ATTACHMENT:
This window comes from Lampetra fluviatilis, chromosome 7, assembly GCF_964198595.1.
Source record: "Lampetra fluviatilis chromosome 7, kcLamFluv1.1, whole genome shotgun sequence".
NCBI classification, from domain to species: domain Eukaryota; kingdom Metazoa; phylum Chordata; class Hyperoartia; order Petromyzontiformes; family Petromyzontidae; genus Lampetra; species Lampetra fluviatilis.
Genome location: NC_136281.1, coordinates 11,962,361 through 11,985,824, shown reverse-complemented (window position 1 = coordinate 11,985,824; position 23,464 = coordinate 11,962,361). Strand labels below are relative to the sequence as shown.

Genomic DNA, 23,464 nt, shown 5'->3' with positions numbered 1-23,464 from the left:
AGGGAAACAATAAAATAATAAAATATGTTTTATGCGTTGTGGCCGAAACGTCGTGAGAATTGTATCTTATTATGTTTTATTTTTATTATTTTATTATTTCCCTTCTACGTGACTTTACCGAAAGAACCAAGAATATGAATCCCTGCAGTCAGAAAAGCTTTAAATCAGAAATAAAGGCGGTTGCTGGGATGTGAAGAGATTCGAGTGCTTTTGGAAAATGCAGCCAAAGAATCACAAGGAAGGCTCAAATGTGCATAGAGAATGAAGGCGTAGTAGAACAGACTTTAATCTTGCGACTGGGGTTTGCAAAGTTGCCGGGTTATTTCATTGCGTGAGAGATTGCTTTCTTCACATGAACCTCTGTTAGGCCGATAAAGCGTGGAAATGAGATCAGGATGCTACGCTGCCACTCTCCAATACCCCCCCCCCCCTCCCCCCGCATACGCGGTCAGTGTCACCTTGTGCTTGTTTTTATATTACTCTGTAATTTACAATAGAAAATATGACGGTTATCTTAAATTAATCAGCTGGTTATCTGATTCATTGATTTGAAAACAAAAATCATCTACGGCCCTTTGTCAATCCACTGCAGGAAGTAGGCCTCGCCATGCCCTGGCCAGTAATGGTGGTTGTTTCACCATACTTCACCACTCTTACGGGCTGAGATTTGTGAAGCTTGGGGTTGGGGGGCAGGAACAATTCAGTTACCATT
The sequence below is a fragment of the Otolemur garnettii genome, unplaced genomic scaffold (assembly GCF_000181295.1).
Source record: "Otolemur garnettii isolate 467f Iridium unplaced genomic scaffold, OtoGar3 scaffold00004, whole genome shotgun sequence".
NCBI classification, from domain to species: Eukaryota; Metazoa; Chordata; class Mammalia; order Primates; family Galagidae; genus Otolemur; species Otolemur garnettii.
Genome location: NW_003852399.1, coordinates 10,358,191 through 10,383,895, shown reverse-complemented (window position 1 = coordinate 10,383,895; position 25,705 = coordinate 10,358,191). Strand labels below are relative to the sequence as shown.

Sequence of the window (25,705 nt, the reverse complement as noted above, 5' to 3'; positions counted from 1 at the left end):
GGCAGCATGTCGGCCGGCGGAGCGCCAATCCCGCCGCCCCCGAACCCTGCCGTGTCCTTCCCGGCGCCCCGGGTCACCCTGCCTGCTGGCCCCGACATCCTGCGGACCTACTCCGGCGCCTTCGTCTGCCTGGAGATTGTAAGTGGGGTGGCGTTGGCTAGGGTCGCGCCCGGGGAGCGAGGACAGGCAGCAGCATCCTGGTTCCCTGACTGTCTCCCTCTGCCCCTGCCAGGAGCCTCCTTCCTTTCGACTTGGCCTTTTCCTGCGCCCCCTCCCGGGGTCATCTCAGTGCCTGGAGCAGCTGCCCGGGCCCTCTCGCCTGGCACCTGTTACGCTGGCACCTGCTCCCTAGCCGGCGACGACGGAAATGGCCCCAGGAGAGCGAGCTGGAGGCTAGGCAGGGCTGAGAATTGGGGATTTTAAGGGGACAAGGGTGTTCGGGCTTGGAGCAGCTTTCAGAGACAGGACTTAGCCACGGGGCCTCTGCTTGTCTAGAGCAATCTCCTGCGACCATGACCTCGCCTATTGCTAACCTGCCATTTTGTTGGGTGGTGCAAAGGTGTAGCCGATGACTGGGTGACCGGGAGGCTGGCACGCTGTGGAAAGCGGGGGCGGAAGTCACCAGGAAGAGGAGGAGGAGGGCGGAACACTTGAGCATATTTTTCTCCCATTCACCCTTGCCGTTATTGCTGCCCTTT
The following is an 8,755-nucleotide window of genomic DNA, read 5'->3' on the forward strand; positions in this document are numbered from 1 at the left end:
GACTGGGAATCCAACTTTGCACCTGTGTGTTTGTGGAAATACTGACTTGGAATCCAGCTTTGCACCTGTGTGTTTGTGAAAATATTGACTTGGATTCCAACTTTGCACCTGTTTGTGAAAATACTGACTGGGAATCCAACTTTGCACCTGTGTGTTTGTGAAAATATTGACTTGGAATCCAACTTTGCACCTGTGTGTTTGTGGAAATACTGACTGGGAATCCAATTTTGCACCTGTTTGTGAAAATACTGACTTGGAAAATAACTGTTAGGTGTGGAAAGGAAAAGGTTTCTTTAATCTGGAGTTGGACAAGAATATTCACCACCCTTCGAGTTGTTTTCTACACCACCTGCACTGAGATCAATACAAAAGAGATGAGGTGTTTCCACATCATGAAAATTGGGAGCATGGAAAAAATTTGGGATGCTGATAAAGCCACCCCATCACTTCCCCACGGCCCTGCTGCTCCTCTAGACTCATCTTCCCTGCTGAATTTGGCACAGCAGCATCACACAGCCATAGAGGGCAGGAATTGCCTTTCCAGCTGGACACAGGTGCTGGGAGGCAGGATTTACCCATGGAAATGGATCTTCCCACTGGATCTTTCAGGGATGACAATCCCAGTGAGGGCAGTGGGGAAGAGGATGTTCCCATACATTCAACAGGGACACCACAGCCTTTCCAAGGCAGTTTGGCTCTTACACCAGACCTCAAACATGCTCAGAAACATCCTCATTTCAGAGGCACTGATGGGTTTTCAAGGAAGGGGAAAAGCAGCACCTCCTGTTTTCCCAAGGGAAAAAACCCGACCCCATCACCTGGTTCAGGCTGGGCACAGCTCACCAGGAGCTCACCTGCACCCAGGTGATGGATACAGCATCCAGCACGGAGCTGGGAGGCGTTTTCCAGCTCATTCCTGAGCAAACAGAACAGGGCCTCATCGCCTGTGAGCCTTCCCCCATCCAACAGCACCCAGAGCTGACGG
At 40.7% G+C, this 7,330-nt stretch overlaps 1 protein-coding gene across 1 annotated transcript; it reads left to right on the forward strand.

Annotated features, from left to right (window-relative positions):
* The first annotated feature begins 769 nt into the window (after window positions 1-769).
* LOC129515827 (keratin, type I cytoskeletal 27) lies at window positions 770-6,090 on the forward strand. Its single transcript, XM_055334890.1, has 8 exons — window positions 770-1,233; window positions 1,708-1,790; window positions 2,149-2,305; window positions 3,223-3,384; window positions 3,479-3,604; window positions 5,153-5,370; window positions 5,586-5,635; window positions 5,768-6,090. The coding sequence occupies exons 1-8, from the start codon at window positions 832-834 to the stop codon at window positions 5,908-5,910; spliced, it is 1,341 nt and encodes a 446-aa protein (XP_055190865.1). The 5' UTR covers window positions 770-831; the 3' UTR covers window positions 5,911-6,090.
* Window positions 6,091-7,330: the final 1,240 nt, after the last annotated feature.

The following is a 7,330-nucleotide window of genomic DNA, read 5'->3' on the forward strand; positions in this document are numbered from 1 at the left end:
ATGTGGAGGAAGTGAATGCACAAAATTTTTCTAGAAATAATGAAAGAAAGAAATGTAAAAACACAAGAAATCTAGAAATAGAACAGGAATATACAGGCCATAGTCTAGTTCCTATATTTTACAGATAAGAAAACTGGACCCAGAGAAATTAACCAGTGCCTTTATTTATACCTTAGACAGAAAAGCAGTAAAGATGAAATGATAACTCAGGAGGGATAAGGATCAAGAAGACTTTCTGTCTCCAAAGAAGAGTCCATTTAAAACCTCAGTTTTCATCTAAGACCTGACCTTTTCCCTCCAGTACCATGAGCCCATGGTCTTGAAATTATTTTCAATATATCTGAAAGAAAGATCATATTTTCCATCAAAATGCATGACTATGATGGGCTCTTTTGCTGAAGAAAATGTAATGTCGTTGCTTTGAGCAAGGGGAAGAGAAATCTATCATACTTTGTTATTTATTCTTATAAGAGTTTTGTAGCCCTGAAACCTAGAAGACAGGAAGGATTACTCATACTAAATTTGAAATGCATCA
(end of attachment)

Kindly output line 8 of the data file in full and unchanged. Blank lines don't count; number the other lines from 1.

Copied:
Source record: "Otolemur garnettii isolate 467f Iridium unplaced genomic scaffold, OtoGar3 scaffold00004, whole genome shotgun sequence".